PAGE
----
is part two, and it’s one of the albums two epics, at just under 10 minutes. Each member shines through in this track, and many time changes and instrumental characters are explored throughout it’s length. The chorus is incredibly epic, and the solo sections are probably the best on the album. My favorite song on the ccd, some classic Dream Theater here.
Part three, The Silent Man
is a step down from the other two. It’s the shortest song on the cd at only 3:47 and is all acoustic, and it actually follows the standard song structure. It’’s a great song, but doesn’t stand out much after the epic. Voices
My least favorite here, but definitely not bad.
The two heaviest songs on the cd are next, and can stand up to the heaviness of Train of Thought. The Mirror
is written by Portnoy about his drug problems. The AA suite that started in 6DOIT has many lyrical references, and is consistently heavy as this track.
It’s actually one of the slower tracks on the album, and probably the heaviest. It starts with some extremely choppy and aggressive guitar work, and the bashing drums follow. Almost towards the end of the song, the theme to the closing song on the cd is played, before a heavy outro. The outro blends easily with the intro too Lie,
so well infact that i was unaware of the song change the first time i listened to the cd. Lie is more fast paced than the mirror, but every bit as heavy. However, unlike the previous track, Lie
is extremely catchy, and another of the cd’s highlights. The opening riff is a neck breaker and an easy one to love. For the verse, the riff remains the same, only becomes picked at and much quieter, as Labrie Whisper-sings, it’s ***ing awesome. The chorus is pretty basic, but great none the less as Labrie almost screams “Don’t tell me you wanted me, don’t tell me you thought of me.” The song ends with another one of the albums top instrumental sections.
Spacey ballad Lifting Shadows Off a dream
is a nice break from its aggressive predecessors. John Myung contributes with the lyrics to the song, and gets to open up the song with some slow bass. The keyboard work on this song is phenomenal. Its pretty simple, but an incredible amount of atmosphere is added. Only a few notes are played during the intro and many other parts, yet it adds an atmosphere that makes one feel as if he’s floating into space. The chorus is very emotional, and Labrie is able to maintain the vocals well throughout. I’d say this is one of Dream Theater’s top ballads, though it’s definitely not one of the cd’s highlights, despite the memorable keyboards.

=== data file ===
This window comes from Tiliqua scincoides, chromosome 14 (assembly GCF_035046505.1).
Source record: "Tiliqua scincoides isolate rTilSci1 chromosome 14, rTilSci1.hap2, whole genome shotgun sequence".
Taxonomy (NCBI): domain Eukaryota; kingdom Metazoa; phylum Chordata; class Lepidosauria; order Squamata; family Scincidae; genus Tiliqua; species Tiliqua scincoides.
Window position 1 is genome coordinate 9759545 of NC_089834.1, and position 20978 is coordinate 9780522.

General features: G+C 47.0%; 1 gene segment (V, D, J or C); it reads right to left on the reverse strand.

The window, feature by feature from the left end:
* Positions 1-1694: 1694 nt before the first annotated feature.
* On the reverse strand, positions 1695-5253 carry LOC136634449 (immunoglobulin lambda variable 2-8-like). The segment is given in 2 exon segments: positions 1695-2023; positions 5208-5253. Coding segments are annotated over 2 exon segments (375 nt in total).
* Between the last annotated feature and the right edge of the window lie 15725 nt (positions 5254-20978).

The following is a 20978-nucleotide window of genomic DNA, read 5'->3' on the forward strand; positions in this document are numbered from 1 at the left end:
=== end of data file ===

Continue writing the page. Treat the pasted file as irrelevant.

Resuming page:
The albums second epic, Scarred
is next, and it’s the longest song on the album running eleven minutes in length. It opens with some jazzy cymbal and some complimentary guitar chords and bass notes. This seems like the most experimental song, and even more time changes are used here than Voices
The verse is quiet with an almost jazzy vibe, but all changes as hell breaks lose with some sinister keyboards thanks to Moore. A new verse starts with Labrie using more aggressive vocals here. The tempo changes and the style changes yet again for the slower chorus, which isn’t quite as good as it could’ve been, but none the less very good. The instrumental section is almost as good as the one on Voices,
but just not quite as memorable. Overall, one of the best songs here.
FInally, the closing track Space-Dye Vest
opens with some beautiful piano which dominates the whole track. As on every other Dream Theater album, a piano ballad is present and this proves to be a very strong one. Its incredibly atmospheric and mysterious sounding throughout, and features very little guitar work. However, not much is needed. A single chord is struck at the beginning of one of the verses midway through the song, and it surprisingly proves incredibly powerful. This song doesn’t change too much until the last two minutes, in which is finally becomes a little more upbeat, though not much at all. The song ends the same way it began.
I’d say that this is one of Dream Theater’s top releases, but it will take a long time to grow on you, especially if you’re just getting into DT (this was only my second DT album but the first was octavarium, so this was kinda like my first)
+Bass is fairly audible
+Labrie delivers a strong vocal performance
+Ballads are stronger on this album than DT’s others.
-Not much replay value
-Hard to get into, need patience
Top five tracks